Recommitting to the Bible

Doesn’t that sound just so religiously provocative?  It’s like I’ve come to this realization and been reborn or something, and really getting back to the roots of my faith.

Except that’s not it.  Last year, I started reading the Gospel of Mark and blogging about it.  My plan had been to be ridiculously thorough and really pick apart every word and verse and chapter using four different translations, and really be transformed.  The problem with this lofty goal is that I am, in fact, lazy.  And I really don’t have time to read and blog about every word in the Bible.

However, reading the Bible is something important to me and something I’ve wanted to do for awhile.  So, my New Year’s resolution for 2011 is to read the whole darned Bible.  So I found a few ‘read the Bible in one year’ reading plans (thanks to Jack for her links which got me started), and ultimately decided that reading it chronologically made the most sense for me.  (I’m one of those people–if there are more people like this than just me–who can’t start a TV show or book series in the middle, even if they are completely episodic.)

So, I started reading.  I don’t read every day–it turns out that I can’t even rip a page off of a calendar every day for a year, so I probably won’t do much of anything else consistently for a year either.  But when I read, I read in the order and check off the days that I’ve done.  I’ve had a couple of days where I had large chunks of time and was able to read a bunch of it.  (Including one day when my hard-workin’ man had to do something “quick” at his office over the weekend, so we all drove downtown and I sat in the car with my hazards on in a no-parking zone reading some Genesis out loud to Hazel while Oliver hung out with his daddy for the 30 minutes that quick turned out to be.)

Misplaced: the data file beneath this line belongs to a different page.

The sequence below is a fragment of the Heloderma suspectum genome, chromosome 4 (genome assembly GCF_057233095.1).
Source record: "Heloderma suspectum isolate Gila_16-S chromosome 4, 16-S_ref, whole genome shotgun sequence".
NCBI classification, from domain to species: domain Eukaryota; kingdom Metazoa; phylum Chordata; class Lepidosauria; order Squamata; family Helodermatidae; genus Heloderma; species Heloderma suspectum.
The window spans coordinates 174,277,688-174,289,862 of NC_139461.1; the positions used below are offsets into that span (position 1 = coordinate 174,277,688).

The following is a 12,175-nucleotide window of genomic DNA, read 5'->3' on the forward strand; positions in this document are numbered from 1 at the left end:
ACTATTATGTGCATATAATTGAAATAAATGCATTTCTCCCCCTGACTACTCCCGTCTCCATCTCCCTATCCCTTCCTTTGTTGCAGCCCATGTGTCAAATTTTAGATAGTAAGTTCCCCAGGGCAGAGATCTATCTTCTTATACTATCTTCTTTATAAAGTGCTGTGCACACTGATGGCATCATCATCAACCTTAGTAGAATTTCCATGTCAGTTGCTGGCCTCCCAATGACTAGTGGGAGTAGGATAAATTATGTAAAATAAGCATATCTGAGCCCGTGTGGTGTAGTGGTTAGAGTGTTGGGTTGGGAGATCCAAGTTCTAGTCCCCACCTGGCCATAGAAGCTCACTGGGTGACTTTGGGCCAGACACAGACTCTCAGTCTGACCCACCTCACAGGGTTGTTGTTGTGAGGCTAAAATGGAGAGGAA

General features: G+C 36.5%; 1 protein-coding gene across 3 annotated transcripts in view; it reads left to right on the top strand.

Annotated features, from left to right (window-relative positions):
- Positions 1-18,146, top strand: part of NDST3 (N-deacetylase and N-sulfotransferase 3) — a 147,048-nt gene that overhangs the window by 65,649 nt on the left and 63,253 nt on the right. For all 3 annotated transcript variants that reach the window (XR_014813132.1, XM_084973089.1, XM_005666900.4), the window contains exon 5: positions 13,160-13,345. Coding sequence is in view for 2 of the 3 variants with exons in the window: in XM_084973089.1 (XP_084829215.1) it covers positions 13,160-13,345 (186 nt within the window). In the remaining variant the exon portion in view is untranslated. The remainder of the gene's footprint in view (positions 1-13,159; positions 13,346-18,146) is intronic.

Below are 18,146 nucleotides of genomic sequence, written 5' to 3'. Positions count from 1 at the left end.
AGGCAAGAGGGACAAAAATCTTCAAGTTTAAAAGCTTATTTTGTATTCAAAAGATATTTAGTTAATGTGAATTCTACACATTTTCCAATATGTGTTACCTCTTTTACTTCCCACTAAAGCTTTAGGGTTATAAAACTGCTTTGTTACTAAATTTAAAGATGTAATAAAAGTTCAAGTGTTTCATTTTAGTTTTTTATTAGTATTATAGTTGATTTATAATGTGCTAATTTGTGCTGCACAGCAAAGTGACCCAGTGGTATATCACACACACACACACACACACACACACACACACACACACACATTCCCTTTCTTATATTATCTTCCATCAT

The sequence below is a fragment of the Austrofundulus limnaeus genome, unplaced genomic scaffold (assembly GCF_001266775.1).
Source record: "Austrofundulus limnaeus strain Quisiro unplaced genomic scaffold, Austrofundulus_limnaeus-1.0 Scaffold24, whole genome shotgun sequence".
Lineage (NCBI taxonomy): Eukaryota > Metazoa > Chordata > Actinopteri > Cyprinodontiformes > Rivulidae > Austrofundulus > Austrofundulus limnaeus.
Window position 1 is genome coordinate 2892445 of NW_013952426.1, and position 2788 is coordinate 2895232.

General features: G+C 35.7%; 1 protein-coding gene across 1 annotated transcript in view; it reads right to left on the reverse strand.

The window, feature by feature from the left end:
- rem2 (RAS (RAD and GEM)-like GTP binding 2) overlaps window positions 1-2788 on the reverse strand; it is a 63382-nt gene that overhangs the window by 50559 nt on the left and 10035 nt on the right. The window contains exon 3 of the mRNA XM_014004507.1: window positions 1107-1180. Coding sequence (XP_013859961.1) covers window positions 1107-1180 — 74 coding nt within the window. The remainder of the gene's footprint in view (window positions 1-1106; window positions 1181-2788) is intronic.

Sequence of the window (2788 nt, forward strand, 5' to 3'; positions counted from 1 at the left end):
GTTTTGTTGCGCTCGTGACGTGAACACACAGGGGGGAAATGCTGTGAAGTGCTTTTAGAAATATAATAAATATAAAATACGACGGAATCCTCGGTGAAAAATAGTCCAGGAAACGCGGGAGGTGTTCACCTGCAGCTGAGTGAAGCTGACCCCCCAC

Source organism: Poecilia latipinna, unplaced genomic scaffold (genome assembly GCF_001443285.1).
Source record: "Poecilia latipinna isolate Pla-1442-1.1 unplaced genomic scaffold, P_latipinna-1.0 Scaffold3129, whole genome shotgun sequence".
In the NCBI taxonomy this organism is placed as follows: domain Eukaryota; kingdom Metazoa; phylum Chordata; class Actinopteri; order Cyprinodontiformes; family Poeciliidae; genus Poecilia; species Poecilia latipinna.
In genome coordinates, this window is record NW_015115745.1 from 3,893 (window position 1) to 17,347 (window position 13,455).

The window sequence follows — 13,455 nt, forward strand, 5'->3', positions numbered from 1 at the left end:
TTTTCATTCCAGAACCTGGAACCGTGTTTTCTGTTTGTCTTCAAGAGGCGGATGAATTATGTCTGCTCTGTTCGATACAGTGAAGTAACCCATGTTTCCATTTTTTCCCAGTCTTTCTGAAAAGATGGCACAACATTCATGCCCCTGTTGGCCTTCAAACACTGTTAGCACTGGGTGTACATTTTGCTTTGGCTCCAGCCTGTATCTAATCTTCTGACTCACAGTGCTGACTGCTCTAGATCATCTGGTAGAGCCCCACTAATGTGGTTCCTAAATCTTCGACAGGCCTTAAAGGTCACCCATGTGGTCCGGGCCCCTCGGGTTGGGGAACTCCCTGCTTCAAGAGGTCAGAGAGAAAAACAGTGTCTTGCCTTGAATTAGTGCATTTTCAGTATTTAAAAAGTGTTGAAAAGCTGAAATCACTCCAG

Anyway, I’m not going to blog about every word.  But if I think of something that maybe interesting, or may spark a good discussion, I’ll probably blog about it.  Or, you know, compose a brilliant blog post in my mind while I’m falling asleep at night and wake up to realize that my theories don’t actually hold any water when it’s light outside and I’m not so tired that zombies seem like a plausible explanation for the Fall.

Okay, okay, I admit it.  I actually liked the zombies idea.  It really did make everything else make sense.

Ten Year Baptiversary

Ten years ago today, I was baptized into the Church of Jesus Christ of Latter-Day Saints.  This came about after a whole ton of stuff sort of merged together to create conditions that made it an inevitability, including my very own mini-miracles.

In the church, I found Jesus.  I found home. I found my wonderful husband.  I was able to grow as a person through my work with kids, cub scouts, and the women’s organization of the Church.  I was able to develop faith in Jesus Christ, faith that is dependent on nothing but my relationship with Him–not what my family thinks, not what authority figures tell me, not what I see on TV.

I love the me from ten years ago.  I was innocent–perhaps naive.  There was joy around every corner, not the least of which was felt because of all the corners I had turned before that weren’t so joyful.  It was all simple and beautiful and the colors of the rainbow, slightly faded from all the light.  It was like getting baptized washed all the muddy browns away and everything was right.

Things have changed since then.  I’ve seen ugly, both in and out of the Church.  I’ve left the LDS Church, but not my faith in Christ.  I’ve taken the harder road, again as a direct result of prayerful consideration.  It really is so much easier to be a believing, faithful Mormon than it is to leave the Church (although I do enjoy my cup(s) of coffee in the morning).

My rainbow is still there, but it is sharply colored now; it is full of all the things I want in the world, all the things I want for my children, all the things that the world could and should be.  It’s almost hard to look at because of all the possibility and hope that it contains, along with all of the disappointment in how of it doesn’t exist.